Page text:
That second view wasn't entirely wrong; the post-war U.S. could have chosen to shatter investor confidence by pocketing the proceeds. It was a possibility--but not a very likely chance, given the country's desperate need for capital inflows. The U.S. had been similarly positioned after the Revolutionary War, and as is now sung, was persuaded by Alexander Hamilton to make good on its obligations. It did again following the Civil War.
Such was Green's method:
1) Find securities that had true, ongoing value.
Favorites were cash or bonds issued by the U.S. government; corporate debt secured by pledged assets; or real estate that yielded cash, such as hotels, office buildings, or land that had mineral rights. Common stocks were acceptable if she believed that industry (for example, railroads) to be sustainable.
2) Buy when others are selling.
Green believed that which boomed would eventually bust--if not literally into bankruptcy, then figuratively in the sense of losing much of its market value and being disliked by most investors. Then she would swoop. "There is no great deal in fortune making … all you do is buy cheap and sell dear," she stated. In that, she presaged Ben Graham's metaphor of Mr. Market, who constantly makes business offers, never at the same terms. Green, like Graham, was willing to wait.
This approach, critically, requires liquidity. It does no good to see a bargain, caused by a market panic, and then be unable to buy it because the only way to raise the cash is to sell other assets into the panic. (Worse yet is to be forced to sell such assets by being leveraged, and receiving a margin call.) Green would always have cash on hand, ready to supply capital when it was least available and most desired: "When the 1907 crash came, I was one of the very few who really had it. The others had their securities. I had the cash, and they had to come in droves."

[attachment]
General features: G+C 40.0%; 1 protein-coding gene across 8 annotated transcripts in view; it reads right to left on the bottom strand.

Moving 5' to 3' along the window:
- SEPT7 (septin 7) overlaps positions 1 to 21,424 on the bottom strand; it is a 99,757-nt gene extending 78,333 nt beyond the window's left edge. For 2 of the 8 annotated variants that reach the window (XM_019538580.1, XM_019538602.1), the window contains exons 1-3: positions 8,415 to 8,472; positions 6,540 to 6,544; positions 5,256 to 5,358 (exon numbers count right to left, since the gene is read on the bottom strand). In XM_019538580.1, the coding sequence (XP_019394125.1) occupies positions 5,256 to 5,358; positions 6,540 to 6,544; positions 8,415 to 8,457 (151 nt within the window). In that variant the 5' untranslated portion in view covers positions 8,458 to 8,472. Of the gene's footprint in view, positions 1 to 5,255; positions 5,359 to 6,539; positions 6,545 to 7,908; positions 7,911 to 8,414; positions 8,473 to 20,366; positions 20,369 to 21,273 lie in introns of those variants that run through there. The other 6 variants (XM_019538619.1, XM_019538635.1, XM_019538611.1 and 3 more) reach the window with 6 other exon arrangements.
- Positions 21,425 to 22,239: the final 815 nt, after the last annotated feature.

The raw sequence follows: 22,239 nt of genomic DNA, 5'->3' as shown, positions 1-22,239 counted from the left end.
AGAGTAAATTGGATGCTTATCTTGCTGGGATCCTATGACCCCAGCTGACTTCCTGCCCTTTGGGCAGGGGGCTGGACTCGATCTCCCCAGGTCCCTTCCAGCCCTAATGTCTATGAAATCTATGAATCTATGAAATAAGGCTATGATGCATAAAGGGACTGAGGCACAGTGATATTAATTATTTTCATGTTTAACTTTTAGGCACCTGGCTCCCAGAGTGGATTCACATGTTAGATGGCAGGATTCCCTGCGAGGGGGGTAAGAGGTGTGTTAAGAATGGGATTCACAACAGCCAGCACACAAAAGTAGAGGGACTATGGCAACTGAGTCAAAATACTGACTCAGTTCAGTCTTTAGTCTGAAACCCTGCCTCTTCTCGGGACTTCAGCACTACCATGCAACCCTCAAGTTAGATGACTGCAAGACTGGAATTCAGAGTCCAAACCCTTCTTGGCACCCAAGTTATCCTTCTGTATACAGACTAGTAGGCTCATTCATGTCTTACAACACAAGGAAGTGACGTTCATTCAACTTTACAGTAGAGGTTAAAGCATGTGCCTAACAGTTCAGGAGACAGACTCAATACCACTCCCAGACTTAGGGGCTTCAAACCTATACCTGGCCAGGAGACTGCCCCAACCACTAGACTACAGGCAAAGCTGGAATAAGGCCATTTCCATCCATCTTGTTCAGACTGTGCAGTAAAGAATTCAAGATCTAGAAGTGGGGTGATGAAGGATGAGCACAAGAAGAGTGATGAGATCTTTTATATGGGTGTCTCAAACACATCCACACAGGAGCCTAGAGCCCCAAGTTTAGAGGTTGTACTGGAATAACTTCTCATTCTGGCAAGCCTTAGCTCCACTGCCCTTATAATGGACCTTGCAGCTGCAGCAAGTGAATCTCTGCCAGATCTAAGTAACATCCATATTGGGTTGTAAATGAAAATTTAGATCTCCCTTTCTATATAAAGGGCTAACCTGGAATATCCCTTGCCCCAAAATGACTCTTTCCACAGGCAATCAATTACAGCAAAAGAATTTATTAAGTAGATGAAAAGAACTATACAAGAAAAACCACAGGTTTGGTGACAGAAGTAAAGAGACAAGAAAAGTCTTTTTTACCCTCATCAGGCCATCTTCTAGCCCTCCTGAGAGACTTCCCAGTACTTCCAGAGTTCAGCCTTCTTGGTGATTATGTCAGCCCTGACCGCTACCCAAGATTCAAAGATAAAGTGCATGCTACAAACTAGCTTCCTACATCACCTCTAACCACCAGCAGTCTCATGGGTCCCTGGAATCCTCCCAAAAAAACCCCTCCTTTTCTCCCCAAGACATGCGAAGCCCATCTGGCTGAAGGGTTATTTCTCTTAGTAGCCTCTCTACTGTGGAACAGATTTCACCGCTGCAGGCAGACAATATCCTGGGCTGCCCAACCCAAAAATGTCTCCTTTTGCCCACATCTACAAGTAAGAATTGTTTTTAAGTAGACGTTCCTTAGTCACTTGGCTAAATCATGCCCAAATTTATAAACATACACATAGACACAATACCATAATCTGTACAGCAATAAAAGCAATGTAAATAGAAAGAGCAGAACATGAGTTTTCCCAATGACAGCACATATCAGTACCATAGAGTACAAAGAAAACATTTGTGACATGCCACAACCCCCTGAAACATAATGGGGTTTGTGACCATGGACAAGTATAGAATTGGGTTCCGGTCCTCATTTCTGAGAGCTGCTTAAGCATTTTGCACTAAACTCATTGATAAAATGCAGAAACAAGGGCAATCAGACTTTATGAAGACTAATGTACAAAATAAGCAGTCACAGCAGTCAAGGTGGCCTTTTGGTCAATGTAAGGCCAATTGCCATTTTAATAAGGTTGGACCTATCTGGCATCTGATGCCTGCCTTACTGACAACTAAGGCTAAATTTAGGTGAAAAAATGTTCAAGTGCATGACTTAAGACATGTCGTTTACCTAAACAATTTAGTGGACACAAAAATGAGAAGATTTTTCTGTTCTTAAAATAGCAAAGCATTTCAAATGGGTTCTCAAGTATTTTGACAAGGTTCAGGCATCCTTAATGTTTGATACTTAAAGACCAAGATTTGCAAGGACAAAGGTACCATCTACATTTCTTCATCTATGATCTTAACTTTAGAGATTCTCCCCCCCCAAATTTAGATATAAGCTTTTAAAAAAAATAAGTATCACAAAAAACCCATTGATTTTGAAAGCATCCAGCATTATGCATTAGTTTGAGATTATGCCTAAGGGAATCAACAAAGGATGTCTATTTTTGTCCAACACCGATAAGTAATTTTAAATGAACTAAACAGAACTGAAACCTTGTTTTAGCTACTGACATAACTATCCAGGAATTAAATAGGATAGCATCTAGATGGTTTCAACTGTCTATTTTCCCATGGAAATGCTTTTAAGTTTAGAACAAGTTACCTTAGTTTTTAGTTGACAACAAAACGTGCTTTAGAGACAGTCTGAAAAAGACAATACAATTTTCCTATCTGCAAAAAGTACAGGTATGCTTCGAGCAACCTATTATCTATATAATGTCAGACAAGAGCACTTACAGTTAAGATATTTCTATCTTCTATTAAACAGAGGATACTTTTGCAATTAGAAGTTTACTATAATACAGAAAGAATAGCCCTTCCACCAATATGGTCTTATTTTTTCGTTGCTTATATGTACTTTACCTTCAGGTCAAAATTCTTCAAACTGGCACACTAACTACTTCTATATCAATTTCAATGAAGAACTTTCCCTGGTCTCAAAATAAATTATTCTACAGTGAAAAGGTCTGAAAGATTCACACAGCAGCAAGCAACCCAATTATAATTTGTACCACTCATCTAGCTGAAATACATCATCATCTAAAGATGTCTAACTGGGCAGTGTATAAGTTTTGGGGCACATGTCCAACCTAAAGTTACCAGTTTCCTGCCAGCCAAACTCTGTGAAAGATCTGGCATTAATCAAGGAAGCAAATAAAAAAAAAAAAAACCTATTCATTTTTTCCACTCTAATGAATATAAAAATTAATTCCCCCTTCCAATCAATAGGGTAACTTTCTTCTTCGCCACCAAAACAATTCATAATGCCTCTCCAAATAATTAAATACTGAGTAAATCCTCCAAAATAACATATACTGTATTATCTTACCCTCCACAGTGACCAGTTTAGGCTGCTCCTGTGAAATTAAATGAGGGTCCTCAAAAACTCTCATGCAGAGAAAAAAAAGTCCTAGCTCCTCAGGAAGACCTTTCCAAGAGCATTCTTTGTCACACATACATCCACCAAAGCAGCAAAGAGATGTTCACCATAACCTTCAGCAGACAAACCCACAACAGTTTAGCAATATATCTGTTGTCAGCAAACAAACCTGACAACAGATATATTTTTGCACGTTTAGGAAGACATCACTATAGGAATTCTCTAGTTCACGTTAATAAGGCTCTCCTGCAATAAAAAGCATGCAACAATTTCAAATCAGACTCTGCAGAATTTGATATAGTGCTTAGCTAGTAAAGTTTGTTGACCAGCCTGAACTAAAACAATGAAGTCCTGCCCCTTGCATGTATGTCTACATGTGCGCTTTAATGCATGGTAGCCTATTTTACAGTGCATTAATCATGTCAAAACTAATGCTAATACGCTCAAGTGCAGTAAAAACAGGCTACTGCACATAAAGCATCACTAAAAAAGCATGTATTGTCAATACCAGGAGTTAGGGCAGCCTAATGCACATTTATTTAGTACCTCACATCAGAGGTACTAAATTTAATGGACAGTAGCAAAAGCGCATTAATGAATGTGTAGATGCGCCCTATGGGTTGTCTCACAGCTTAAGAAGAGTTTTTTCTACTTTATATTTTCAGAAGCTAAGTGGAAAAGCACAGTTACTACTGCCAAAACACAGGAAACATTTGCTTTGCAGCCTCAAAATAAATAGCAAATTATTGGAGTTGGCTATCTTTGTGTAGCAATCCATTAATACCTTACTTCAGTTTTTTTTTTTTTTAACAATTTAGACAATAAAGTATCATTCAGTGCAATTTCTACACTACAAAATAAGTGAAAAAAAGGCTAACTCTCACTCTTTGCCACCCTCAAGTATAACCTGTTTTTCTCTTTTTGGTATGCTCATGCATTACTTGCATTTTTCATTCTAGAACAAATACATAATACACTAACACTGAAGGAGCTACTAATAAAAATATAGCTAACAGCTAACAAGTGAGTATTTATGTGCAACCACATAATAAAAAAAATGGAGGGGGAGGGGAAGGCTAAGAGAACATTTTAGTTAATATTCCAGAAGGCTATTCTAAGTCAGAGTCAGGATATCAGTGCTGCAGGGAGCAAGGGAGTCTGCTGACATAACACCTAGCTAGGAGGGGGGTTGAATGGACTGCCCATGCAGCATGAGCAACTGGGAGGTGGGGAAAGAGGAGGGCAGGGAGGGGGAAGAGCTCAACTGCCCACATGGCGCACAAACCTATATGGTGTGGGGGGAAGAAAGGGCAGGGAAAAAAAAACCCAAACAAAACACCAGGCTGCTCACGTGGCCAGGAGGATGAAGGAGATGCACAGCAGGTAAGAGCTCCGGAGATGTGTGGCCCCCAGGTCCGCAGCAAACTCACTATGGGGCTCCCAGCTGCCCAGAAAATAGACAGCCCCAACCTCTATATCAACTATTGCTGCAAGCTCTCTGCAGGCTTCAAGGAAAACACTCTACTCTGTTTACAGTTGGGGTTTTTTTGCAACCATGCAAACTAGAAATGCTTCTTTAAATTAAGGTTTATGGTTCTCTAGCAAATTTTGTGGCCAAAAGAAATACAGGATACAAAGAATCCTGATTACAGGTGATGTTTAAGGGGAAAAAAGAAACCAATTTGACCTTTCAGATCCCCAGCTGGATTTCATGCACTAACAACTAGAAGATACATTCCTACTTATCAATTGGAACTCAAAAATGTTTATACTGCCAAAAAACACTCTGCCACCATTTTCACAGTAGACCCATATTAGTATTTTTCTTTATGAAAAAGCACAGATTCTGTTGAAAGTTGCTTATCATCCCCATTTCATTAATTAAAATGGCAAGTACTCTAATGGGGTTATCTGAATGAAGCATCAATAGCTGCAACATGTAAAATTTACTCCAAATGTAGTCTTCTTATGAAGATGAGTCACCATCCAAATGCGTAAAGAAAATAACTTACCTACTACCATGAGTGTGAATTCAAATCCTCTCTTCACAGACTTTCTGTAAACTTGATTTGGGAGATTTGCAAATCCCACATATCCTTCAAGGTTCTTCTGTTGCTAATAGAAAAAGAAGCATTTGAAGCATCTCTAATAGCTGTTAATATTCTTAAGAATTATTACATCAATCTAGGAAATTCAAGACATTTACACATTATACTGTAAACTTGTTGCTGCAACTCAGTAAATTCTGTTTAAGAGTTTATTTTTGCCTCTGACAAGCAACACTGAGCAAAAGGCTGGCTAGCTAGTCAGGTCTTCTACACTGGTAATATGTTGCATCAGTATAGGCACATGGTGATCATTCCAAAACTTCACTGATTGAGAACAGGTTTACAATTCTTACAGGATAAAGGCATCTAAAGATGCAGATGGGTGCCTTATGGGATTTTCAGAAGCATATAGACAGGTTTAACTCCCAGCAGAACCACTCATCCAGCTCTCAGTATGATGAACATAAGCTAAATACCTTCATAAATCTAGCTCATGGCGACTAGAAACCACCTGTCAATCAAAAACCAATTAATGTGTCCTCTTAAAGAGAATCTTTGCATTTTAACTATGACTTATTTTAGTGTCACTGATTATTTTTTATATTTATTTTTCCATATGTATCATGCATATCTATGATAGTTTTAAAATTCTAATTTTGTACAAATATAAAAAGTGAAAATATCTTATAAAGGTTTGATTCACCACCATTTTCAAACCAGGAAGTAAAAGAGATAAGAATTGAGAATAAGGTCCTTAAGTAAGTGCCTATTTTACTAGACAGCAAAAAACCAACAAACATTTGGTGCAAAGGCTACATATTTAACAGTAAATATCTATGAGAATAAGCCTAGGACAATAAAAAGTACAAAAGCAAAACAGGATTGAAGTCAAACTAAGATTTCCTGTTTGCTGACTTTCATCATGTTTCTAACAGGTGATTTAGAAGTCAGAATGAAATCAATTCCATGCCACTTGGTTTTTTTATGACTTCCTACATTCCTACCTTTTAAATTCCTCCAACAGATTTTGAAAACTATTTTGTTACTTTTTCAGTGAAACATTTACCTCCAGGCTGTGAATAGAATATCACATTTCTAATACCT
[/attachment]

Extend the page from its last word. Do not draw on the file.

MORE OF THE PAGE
3) Sell when others are buying.
This is the corollary of the previous point. Although Green is often and justly compared to Warren Buffett, she differed dramatically from Berkshire Hathaway's chief in disdaining buy-and-hold investing. While Buffett famously has stated that his favorite holding period is "forever," whatever Green bought she intended to sell. Ideally, sooner rather than later--because that meant that her investment had appreciated rapidly, not slowly.
Walking the Walk
Those principles, of course, are simpler to write than to do. Green was adept at distinguishing between buggy-whip businesses and those investments that were only temporarily impaired. Those who cannot tell the difference cannot emulate Green's approach, because they will net too many fish that die. As for selling high and buying low, we all acknowledge that logic. But who was selling Microsoft at $58 per share in 1999 and buying it a decade later, when it was $15? Few indeed.
So, while Green certainly serves as an investment role model, she is not the easiest of mistresses to emulate. She was unusually subversive, willing to flaunt social norms and to accept the disapproval that befell. Most people cannot be that contrarian. But perhaps we can take a small lesson from her experiences and become a bit braver with our own contrarianism. Just one notch? Can we pledge that?
Oh, and while we're at it, we'd also better plan on sticking around for a while. Making very big money generally requires year after year of making modestly big money. That is an ability that Ms. Green amply demonstrated during her time, and which Mr. Buffett has shown during ours.
Or, I could have spared you the effort of reading these 1,000 words, and instead shown the secret to becoming rich in a picture.
John Rekenthaler has been researching the fund industry since 1988. He is now a columnist for Morningstar.com and a member of Morningstar's investment research department. John is quick to point out that while Morningstar typically agrees with the views of the Rekenthaler Report, his views are his own.